Natural gas prices continued their recent recovery and sharply rose during last week again. This recovery comes after oil prices plummeted last week. There weren’t any sharp turns in the fundamentals of the natural gas market so this rally might not last long. Keep in mind that natural gas storage is still high: According to the recent NG storage report, there was a 28 bcf injection; the current natural gas storage is 49.9% above the 5-year average.
Following the sharp movement in natural gas prices, the gap between future and spot also shifted during the week between Contango and Backwardation; it reached a weekly average of $0.07/mmbtu.
During last week the Henry Hub spot price rose by 9.48% while the future price (June delivery) decreased by 2.56%. During April, natural gas spot price increased by 6.57% and the future price (May delivery) by 9.86%.
Here is a short recap for the changes in natural gas market for the week ending on May 4th 2012:
Natural Gas Prices May – Weekly Recap
The Nymex Henry Hub Future Price (June delivery) declined during last week by 2.56% and reached on Friday $2.28 /mmbtu; its average daily change was 0.89%, and its weekly average price was 11.87% above the previous week’s average price.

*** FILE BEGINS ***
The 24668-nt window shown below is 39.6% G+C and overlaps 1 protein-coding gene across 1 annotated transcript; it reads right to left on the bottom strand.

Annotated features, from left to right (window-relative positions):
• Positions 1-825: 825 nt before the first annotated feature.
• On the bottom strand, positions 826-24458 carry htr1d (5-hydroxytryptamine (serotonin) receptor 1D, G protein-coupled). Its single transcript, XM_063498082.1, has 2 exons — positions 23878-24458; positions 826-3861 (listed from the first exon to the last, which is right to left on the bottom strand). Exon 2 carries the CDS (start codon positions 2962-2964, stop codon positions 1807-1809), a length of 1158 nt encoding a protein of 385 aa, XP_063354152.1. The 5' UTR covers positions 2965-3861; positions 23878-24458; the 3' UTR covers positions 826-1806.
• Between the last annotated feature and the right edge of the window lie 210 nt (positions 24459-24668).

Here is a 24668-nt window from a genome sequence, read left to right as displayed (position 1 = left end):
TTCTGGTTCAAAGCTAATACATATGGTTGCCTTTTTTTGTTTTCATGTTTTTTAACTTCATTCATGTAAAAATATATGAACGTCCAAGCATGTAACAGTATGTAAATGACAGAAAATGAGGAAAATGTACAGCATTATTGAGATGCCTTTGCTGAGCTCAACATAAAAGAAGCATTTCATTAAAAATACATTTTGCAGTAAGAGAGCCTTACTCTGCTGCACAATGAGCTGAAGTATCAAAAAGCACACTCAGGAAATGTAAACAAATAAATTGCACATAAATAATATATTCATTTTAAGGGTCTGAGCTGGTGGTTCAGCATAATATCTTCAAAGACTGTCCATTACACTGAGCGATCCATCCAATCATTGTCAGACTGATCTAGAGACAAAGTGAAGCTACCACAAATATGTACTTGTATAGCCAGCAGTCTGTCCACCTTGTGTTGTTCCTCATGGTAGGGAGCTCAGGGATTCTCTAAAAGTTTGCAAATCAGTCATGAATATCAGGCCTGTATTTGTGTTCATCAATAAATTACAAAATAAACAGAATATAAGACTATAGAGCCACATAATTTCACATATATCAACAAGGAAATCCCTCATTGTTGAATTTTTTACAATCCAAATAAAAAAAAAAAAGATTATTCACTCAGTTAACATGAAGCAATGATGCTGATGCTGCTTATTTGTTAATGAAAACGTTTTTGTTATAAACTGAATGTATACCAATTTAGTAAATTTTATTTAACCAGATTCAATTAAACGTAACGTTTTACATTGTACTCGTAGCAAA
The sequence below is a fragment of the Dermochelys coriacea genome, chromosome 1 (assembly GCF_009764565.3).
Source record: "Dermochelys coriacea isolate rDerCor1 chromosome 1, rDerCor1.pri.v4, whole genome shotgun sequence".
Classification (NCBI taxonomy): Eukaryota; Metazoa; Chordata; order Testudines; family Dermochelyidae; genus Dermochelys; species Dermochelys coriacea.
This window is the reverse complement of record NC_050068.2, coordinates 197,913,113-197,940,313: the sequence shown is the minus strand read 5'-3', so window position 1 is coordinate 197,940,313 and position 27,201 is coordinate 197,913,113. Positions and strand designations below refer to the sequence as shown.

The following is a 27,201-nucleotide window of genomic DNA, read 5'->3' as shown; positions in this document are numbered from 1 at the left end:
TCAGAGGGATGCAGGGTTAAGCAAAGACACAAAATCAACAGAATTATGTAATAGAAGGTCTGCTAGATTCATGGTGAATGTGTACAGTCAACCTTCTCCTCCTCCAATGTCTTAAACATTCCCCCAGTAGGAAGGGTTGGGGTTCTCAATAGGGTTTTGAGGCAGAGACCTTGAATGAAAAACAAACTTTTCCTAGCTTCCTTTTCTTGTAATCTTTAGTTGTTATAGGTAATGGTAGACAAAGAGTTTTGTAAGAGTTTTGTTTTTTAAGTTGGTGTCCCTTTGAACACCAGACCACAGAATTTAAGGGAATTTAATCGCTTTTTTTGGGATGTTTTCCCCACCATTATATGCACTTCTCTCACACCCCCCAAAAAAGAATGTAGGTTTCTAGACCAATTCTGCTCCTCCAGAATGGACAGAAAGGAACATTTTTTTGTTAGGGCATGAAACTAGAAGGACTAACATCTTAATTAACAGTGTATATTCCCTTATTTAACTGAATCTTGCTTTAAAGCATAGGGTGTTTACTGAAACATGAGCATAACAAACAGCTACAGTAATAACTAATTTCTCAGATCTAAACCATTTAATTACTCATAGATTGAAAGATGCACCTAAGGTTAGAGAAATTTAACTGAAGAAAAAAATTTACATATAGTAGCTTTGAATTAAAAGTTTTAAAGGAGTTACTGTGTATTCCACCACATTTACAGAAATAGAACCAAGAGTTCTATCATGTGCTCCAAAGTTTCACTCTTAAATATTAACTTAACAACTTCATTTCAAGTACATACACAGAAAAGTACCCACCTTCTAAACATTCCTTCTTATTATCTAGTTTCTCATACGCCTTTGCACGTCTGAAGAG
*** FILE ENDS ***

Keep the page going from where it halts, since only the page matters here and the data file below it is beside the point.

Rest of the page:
Natural gas price (Henry Hub spot) sharply rose during last week by 9.48%, and its average price was 12.1% above last week’s average price.
The difference between the natural gas future and spot prices, i.e. future price minus spot price (if the spot are higher than the future its called Backwardation, if future is higher than its called Contango) shifted between Backwardation and Contango during the week; by the end of the week the Backwardation reached $0.03/mmbtu.
Natural Gas Price Charts
The following charts presents natural gas (Henry Hub) and futures prices (Nymex Henry Hub) in $/mmbtu between April 30th and May 4th.
Natural Gas Storage Update – EIA Report:
According to the recent report, the underground natural gas storage (Billion Cubic Feet) rose for the sixth consecutive weeks, last week the storage levels increased by 28 Bcf; the natural gas storage settled at 2,576 billion cubic feet for all lower 48 states; the current natural gas storage is 49.9% above the 5-year average, and is also 48.4% above the storage level during the same week in 2011.
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